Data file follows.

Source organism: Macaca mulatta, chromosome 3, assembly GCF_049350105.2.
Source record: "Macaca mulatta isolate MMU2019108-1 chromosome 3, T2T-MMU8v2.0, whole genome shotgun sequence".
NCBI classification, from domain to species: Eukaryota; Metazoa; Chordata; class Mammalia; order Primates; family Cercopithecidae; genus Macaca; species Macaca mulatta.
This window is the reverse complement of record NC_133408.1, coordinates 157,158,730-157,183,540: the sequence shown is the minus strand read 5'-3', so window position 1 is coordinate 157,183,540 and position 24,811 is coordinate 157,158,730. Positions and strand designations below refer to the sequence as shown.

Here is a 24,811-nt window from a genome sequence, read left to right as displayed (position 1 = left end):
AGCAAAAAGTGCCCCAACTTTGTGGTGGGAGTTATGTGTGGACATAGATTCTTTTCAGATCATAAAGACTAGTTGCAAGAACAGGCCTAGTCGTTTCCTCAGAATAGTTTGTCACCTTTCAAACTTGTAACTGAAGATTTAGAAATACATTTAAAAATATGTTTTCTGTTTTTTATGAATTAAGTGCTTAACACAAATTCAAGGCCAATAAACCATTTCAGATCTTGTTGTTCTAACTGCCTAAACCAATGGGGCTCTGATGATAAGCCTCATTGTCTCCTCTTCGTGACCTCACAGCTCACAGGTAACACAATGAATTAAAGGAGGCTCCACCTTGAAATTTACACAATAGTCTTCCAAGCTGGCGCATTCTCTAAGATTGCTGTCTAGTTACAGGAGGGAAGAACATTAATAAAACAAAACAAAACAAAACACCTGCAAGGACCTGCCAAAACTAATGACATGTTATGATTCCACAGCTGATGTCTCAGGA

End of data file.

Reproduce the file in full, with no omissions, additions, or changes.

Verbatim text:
Source organism: Macaca mulatta, chromosome 3, assembly GCF_049350105.2.
Source record: "Macaca mulatta isolate MMU2019108-1 chromosome 3, T2T-MMU8v2.0, whole genome shotgun sequence".
NCBI classification, from domain to species: Eukaryota; Metazoa; Chordata; class Mammalia; order Primates; family Cercopithecidae; genus Macaca; species Macaca mulatta.
This window is the reverse complement of record NC_133408.1, coordinates 157,158,730-157,183,540: the sequence shown is the minus strand read 5'-3', so window position 1 is coordinate 157,183,540 and position 24,811 is coordinate 157,158,730. Positions and strand designations below refer to the sequence as shown.

Here is a 24,811-nt window from a genome sequence, read left to right as displayed (position 1 = left end):
AGCAAAAAGTGCCCCAACTTTGTGGTGGGAGTTATGTGTGGACATAGATTCTTTTCAGATCATAAAGACTAGTTGCAAGAACAGGCCTAGTCGTTTCCTCAGAATAGTTTGTCACCTTTCAAACTTGTAACTGAAGATTTAGAAATACATTTAAAAATATGTTTTCTGTTTTTTATGAATTAAGTGCTTAACACAAATTCAAGGCCAATAAACCATTTCAGATCTTGTTGTTCTAACTGCCTAAACCAATGGGGCTCTGATGATAAGCCTCATTGTCTCCTCTTCGTGACCTCACAGCTCACAGGTAACACAATGAATTAAAGGAGGCTCCACCTTGAAATTTACACAATAGTCTTCCAAGCTGGCGCATTCTCTAAGATTGCTGTCTAGTTACAGGAGGGAAGAACATTAATAAAACAAAACAAAACAAAACACCTGCAAGGACCTGCCAAAACTAATGACATGTTATGATTCCACAGCTGATGTCTCAGGA